Thuvia, Maid of Mars

By Edgar Rice Burroughs

Page 39

the Holy
Therns, and the great creatures fawned upon instead of devouring
me, I ever have had the same strange power over them. They come
at my call and do my bidding, even as the faithful Woola does the
bidding of your mighty sire."

With a word the girl dispersed the fierce pack. Roaring, they
returned to their interrupted feast, while Carthoris and Thuvia
passed among them toward the walled city.

As they advanced the man looked with wonder upon the dead bodies
of those of the green men that had not been devoured or mauled by
the banths.

He called the girl's attention to them. No arrows protruded from
the great carcasses. Nowhere upon any of them was the sign of
mortal wound, nor even slightest scratch or abrasion.

Before the bowmen's dead had disappeared the corpses of the Torquasians
had bristled with the deadly arrows of their foes. Where had the
slender messengers of death departed? What unseen hand had plucked
them from the bodies of the slain?

Despite himself Carthoris could scarce repress a shudder of
apprehension as he glanced toward the silent city before them. No
longer was sign of life visible upon wall or roof top. All was
quiet--brooding, ominous quiet.

Yet he was sure that eyes watched them from somewhere behind that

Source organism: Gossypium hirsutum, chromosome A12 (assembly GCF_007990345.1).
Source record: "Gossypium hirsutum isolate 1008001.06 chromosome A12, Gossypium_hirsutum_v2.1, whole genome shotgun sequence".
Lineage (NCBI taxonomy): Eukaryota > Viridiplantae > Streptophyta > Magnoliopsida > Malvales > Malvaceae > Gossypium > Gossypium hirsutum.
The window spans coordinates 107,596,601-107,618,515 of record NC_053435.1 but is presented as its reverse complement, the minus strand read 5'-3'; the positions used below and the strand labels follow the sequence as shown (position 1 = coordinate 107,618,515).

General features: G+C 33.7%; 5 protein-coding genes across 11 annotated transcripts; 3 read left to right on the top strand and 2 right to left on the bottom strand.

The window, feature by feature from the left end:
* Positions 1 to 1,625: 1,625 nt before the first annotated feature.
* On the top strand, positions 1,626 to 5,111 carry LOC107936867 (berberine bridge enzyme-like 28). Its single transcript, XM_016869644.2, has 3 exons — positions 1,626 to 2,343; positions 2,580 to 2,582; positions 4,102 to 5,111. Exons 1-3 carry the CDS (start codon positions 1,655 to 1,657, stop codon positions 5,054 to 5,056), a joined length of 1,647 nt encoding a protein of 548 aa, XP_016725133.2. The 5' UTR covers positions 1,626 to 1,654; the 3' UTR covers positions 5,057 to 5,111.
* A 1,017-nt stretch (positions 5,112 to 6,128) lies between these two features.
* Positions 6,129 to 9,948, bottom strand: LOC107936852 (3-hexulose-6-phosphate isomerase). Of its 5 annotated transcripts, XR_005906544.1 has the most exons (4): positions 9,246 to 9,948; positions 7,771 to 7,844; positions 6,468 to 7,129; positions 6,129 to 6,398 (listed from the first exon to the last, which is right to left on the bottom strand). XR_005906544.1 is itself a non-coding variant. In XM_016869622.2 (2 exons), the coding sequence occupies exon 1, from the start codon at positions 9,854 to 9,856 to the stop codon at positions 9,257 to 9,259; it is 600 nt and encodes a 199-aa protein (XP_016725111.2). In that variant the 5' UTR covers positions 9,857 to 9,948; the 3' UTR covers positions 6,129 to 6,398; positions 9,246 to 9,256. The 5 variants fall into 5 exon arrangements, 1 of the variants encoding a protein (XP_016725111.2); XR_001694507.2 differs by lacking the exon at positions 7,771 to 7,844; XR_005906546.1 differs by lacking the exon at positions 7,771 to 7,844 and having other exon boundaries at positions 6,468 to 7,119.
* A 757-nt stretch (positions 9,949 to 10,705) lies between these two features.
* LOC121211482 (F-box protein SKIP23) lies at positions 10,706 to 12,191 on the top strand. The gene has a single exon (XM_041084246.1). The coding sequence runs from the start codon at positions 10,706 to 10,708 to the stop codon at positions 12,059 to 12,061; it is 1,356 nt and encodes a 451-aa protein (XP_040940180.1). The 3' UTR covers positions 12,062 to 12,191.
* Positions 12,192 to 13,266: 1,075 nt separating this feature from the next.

blank wall.

He glanced at Thuvia. She was advancing with wide eyes fixed upon
the city gate. He looked in the direction of her gaze, but saw
nothing.

His gaze upon her seemed to arouse her as from a lethargy. She
glanced up at him, a quick, brave smile touching her lips, and then,
as though the act was involuntary, she came close to his side and
placed one of her hands in his.

He guessed that something within her that was beyond her conscious
control was appealing to him for protection. He threw an arm about
her, and thus they crossed the field. She did not draw away from
him. It is doubtful that she realized that his arm was there, so
engrossed was she in the mystery of the strange city before them.

They stopped before the gate. It was a mighty thing. From its
construction Carthoris could but dimly speculate upon its unthinkable
antiquity.

It was circular, closing a circular aperture, and the Heliumite knew
from his study of ancient Barsoomian architecture that it rolled
to one side, like a huge wheel, into an aperture in the wall.

Even such world-old cities as ancient Aaanthor were as yet undreamed
of when the races lived that built

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